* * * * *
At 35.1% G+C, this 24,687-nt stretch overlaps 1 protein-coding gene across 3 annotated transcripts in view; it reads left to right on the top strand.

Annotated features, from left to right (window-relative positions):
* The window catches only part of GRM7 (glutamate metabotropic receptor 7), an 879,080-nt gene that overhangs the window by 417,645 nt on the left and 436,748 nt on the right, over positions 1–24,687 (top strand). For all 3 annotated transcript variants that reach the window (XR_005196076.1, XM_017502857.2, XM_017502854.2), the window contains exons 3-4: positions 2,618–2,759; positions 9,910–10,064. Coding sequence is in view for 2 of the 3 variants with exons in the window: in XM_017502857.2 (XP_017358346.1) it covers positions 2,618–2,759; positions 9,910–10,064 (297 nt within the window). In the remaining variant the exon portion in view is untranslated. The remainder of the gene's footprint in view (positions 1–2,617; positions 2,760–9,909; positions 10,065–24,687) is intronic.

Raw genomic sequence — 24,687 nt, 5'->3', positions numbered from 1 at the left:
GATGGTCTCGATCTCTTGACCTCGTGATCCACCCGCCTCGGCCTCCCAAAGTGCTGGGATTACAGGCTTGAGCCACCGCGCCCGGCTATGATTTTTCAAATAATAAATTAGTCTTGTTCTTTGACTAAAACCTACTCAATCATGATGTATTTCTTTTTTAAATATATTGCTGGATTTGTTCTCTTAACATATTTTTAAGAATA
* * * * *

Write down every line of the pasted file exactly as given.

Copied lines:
At 35.1% G+C, this 24,687-nt stretch overlaps 1 protein-coding gene across 3 annotated transcripts in view; it reads left to right on the top strand.

Annotated features, from left to right (window-relative positions):
* The window catches only part of GRM7 (glutamate metabotropic receptor 7), an 879,080-nt gene that overhangs the window by 417,645 nt on the left and 436,748 nt on the right, over positions 1–24,687 (top strand). For all 3 annotated transcript variants that reach the window (XR_005196076.1, XM_017502857.2, XM_017502854.2), the window contains exons 3-4: positions 2,618–2,759; positions 9,910–10,064. Coding sequence is in view for 2 of the 3 variants with exons in the window: in XM_017502857.2 (XP_017358346.1) it covers positions 2,618–2,759; positions 9,910–10,064 (297 nt within the window). In the remaining variant the exon portion in view is untranslated. The remainder of the gene's footprint in view (positions 1–2,617; positions 2,760–9,909; positions 10,065–24,687) is intronic.

Raw genomic sequence — 24,687 nt, 5'->3', positions numbered from 1 at the left:
GATGGTCTCGATCTCTTGACCTCGTGATCCACCCGCCTCGGCCTCCCAAAGTGCTGGGATTACAGGCTTGAGCCACCGCGCCCGGCTATGATTTTTCAAATAATAAATTAGTCTTGTTCTTTGACTAAAACCTACTCAATCATGATGTATTTCTTTTTTAAATATATTGCTGGATTTGTTCTCTTAACATATTTTTAAGAATA